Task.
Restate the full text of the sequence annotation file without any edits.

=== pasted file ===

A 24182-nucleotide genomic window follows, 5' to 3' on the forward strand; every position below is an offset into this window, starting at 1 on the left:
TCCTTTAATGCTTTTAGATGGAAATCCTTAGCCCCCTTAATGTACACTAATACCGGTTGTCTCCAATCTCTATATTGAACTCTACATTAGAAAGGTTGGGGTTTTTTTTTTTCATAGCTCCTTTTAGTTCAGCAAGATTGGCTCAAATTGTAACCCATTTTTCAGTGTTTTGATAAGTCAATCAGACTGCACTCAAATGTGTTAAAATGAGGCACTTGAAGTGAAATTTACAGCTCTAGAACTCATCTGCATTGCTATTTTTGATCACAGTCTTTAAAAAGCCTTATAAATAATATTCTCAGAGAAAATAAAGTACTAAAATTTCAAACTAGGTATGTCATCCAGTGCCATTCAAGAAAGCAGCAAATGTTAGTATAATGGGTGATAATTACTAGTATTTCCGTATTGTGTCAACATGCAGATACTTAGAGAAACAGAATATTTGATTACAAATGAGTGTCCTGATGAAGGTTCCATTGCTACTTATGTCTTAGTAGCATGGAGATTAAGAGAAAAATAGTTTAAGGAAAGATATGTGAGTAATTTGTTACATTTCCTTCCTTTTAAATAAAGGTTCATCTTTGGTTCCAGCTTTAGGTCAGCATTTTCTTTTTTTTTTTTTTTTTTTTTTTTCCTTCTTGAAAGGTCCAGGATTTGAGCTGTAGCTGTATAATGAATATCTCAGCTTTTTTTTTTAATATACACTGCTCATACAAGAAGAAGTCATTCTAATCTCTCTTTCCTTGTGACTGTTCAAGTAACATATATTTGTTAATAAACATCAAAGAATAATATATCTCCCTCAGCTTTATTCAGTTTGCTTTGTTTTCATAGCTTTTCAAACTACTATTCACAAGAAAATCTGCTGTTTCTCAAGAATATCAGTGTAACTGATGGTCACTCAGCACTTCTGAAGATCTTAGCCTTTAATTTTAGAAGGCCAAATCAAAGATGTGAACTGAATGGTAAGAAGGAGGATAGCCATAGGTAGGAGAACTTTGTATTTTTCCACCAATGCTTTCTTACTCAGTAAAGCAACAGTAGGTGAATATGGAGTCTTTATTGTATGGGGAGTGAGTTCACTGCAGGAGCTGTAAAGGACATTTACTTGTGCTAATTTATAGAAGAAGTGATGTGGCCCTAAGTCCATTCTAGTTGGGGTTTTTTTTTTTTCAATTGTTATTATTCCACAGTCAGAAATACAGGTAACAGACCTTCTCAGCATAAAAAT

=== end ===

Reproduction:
A 24182-nucleotide genomic window follows, 5' to 3' on the forward strand; every position below is an offset into this window, starting at 1 on the left:
TCCTTTAATGCTTTTAGATGGAAATCCTTAGCCCCCTTAATGTACACTAATACCGGTTGTCTCCAATCTCTATATTGAACTCTACATTAGAAAGGTTGGGGTTTTTTTTTTTCATAGCTCCTTTTAGTTCAGCAAGATTGGCTCAAATTGTAACCCATTTTTCAGTGTTTTGATAAGTCAATCAGACTGCACTCAAATGTGTTAAAATGAGGCACTTGAAGTGAAATTTACAGCTCTAGAACTCATCTGCATTGCTATTTTTGATCACAGTCTTTAAAAAGCCTTATAAATAATATTCTCAGAGAAAATAAAGTACTAAAATTTCAAACTAGGTATGTCATCCAGTGCCATTCAAGAAAGCAGCAAATGTTAGTATAATGGGTGATAATTACTAGTATTTCCGTATTGTGTCAACATGCAGATACTTAGAGAAACAGAATATTTGATTACAAATGAGTGTCCTGATGAAGGTTCCATTGCTACTTATGTCTTAGTAGCATGGAGATTAAGAGAAAAATAGTTTAAGGAAAGATATGTGAGTAATTTGTTACATTTCCTTCCTTTTAAATAAAGGTTCATCTTTGGTTCCAGCTTTAGGTCAGCATTTTCTTTTTTTTTTTTTTTTTTTTTTTTCCTTCTTGAAAGGTCCAGGATTTGAGCTGTAGCTGTATAATGAATATCTCAGCTTTTTTTTTTAATATACACTGCTCATACAAGAAGAAGTCATTCTAATCTCTCTTTCCTTGTGACTGTTCAAGTAACATATATTTGTTAATAAACATCAAAGAATAATATATCTCCCTCAGCTTTATTCAGTTTGCTTTGTTTTCATAGCTTTTCAAACTACTATTCACAAGAAAATCTGCTGTTTCTCAAGAATATCAGTGTAACTGATGGTCACTCAGCACTTCTGAAGATCTTAGCCTTTAATTTTAGAAGGCCAAATCAAAGATGTGAACTGAATGGTAAGAAGGAGGATAGCCATAGGTAGGAGAACTTTGTATTTTTCCACCAATGCTTTCTTACTCAGTAAAGCAACAGTAGGTGAATATGGAGTCTTTATTGTATGGGGAGTGAGTTCACTGCAGGAGCTGTAAAGGACATTTACTTGTGCTAATTTATAGAAGAAGTGATGTGGCCCTAAGTCCATTCTAGTTGGGGTTTTTTTTTTTTCAATTGTTATTATTCCACAGTCAGAAATACAGGTAACAGACCTTCTCAGCATAAAAAT